“The Set Was Strewn With Classics, Handing Everything The Fans Would Expect”


A thrilling night for fans as The Strokes, Fontaines DC, Wet Leg and The Lounge Society take to the stage at Lytham Festival.

A sold-out crowd of 20,000 descended on the tranquil coastal town of Lytham. As all routes headed to the town, arriving early enough to catch the early support act, The Lounge Society proved a tall order for my journey, as I parked up and began my short walk to the venue the band were just completing their last song, speaking to a few people as I arrived at the barrier, I was assured it was a good set, and seem to gain them some new fans. Wet Leg, Fontaines D.C., and The Strokes at Lytham Festival.

Looking around it was clear that the crowd is certainly younger than last week’s Friday hosts Duran Duran. Another noticeable difference was the weather, last week’s rain soaked, windswept performance to a see of waterproof ponchos, have been replaced with warm blue skies and shorts and t shirts.

Wet Leg are on a roll, having a number one album, in April, with self-titled “Wet Leg”, and filling spots all over the place and having a great reception from a stellar appearance at Glastonbury, things are building for the Band

As the crowds were poring in the opening song is “Being in Love”, followed by “convincing”, had the crowd settling in, it was warm the drinks were flowing, a perfect combination, to introduce yourselves, to the crowd. Rhian Teasdale and Hester Chambers were putting a smile on the faces of a very appreciative crowd. Teasdale’s vocals are sharp and clear, highlighting subjects not usually associated with the usual Lytham crowd, they do it so well, all tongue in cheek.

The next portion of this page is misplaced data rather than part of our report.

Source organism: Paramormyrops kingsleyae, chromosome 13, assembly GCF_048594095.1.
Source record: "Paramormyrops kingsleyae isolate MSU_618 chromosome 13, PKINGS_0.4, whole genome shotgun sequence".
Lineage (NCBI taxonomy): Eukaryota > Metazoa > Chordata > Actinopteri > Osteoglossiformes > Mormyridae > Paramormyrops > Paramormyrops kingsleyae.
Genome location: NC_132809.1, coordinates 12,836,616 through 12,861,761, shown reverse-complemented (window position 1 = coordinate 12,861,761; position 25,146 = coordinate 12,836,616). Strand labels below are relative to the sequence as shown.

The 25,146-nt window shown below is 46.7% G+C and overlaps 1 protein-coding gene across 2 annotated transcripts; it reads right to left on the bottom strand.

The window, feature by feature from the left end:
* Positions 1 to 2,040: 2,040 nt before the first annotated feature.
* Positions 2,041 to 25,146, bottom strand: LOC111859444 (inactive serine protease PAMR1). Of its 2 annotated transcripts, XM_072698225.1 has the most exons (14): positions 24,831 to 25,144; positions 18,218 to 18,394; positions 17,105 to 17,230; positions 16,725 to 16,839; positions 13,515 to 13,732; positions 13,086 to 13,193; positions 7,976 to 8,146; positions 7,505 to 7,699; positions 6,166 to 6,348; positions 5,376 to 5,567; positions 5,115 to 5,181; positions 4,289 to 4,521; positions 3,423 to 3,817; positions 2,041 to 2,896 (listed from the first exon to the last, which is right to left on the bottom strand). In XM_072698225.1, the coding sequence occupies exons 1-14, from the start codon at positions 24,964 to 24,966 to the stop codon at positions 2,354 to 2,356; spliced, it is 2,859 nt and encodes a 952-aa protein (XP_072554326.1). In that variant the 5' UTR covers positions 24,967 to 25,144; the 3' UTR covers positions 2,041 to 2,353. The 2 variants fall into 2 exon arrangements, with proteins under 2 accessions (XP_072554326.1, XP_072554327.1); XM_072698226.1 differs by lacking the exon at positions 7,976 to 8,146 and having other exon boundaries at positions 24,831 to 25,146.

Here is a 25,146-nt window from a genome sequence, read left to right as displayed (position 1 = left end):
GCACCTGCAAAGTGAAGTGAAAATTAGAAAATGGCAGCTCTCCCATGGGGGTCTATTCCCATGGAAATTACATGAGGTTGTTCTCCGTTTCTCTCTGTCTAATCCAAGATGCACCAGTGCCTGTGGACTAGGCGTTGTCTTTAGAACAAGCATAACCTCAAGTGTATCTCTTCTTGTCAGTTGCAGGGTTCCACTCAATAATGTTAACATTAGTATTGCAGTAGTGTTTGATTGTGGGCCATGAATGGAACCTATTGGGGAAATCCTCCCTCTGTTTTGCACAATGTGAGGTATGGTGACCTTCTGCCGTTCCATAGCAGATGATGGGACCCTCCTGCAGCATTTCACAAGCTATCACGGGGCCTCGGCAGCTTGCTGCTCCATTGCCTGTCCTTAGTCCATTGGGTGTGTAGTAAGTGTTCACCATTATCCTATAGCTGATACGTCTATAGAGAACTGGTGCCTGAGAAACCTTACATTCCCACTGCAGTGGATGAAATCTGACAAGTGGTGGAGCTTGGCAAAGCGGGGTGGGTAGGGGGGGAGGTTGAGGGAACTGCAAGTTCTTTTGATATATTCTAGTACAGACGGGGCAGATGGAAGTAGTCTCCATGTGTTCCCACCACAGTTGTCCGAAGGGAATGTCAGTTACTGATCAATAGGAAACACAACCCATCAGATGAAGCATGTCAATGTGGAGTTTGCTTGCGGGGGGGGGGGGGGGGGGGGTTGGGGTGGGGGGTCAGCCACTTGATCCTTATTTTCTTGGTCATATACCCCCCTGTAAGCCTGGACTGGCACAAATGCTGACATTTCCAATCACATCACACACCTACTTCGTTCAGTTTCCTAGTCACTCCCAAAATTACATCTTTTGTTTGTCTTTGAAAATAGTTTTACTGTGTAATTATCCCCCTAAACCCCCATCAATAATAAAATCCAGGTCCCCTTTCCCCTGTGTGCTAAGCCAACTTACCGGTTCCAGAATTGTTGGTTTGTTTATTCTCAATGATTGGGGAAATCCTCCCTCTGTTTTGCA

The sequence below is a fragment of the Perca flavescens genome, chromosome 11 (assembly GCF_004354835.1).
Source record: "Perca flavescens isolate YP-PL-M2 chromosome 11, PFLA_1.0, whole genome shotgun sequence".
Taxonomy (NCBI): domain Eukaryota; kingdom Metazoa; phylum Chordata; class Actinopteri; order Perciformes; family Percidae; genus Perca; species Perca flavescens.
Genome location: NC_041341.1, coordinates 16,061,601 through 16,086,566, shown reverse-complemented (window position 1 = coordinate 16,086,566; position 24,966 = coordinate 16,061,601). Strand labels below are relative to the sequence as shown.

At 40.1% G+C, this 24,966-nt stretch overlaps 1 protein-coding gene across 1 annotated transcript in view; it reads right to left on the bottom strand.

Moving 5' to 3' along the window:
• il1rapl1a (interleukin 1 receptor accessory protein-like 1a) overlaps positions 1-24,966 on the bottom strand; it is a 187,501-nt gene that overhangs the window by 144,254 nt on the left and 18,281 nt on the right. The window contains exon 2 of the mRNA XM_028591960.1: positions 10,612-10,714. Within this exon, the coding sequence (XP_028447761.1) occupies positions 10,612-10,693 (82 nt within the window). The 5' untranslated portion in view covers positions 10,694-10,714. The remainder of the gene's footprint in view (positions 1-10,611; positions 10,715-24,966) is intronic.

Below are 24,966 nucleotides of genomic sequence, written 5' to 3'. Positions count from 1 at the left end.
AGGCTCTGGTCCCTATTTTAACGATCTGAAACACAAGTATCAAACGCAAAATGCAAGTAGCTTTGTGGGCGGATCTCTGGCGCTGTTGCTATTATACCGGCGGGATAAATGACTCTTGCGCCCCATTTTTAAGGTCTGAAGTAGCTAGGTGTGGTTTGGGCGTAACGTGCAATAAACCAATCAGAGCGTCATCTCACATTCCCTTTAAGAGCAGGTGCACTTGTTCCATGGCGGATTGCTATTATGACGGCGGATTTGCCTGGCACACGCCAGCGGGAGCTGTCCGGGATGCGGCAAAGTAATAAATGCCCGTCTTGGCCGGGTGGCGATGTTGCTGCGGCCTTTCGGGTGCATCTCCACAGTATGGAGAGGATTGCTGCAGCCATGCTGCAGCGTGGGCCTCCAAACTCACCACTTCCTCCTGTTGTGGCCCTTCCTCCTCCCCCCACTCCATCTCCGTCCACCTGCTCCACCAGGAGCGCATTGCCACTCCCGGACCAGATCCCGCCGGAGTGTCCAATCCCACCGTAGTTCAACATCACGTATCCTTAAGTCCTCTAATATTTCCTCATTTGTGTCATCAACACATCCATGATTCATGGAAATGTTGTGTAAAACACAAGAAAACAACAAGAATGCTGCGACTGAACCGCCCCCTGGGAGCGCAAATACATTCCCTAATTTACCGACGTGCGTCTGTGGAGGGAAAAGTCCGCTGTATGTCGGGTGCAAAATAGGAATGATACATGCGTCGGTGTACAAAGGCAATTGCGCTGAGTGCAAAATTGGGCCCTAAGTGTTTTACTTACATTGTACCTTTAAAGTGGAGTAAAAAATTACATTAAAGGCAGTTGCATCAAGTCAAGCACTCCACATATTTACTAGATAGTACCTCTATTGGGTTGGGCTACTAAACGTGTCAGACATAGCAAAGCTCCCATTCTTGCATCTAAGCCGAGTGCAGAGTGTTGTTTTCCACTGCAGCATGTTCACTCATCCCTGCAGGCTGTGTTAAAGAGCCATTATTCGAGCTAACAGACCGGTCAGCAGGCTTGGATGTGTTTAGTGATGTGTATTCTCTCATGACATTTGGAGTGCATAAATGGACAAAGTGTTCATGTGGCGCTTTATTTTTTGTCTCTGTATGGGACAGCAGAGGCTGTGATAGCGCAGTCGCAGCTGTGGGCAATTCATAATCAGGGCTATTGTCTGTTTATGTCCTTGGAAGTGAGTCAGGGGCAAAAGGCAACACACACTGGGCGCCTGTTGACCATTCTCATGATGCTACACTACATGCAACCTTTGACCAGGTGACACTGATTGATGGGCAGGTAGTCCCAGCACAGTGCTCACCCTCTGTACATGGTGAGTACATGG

With a set list that covered, “Wet Dream” “it’s not fun, Ur mum, and I don’t want to go out”, the crowd have really taken to them, a major part of the performance is how easily they can get the crowd to interact and join in.

So, it was no surprise that the fabulous “Chaise Lounge” closed out the set, as the crowd consistently chanted “I got the big D”, its clear the band are heading for bigger and better things.


Set List

1/ Being in love

2/ Convincing

3/ Wet dream

4/ Supermarket

5/ It’s not fun

6/ Ur mum

7/ Obvious

8/ Oh no

9/ I don’t wanna to go out

10/ Too late now

11/ Angelica

12/ Chaise Lounge.



There are very few spaces available Infront of the stage as Fontaine’s DC take to the stage, If tonight’s host are bring out the crowds for a trip down memory lane, Fontaine’s are for today, the future, once again there is a growing momentum surrounding the band, their Glastonbury performance had them as one of the stand out acts of that weekend.

As they take to the stage the beer is flying through the air and the crowd are elevated, it looks like a lot of people have to come to support the Fontaine’s, lead singer Chatten is doing his best to whip up the crowd further, its working, the opening strains of “A Lucid Dream”, Immediately into “Sha Sha Sha”, Chatten is covering the stage like a caged tiger, not even stopping when a song finishes, precariously balancing on a sound monitor and kicking it out of the way as to get that little bit closer to the crowd. As with the previous act crowd participation is a must, mosh pits and crowd surfing are encouraged, the pit staff have their hands full.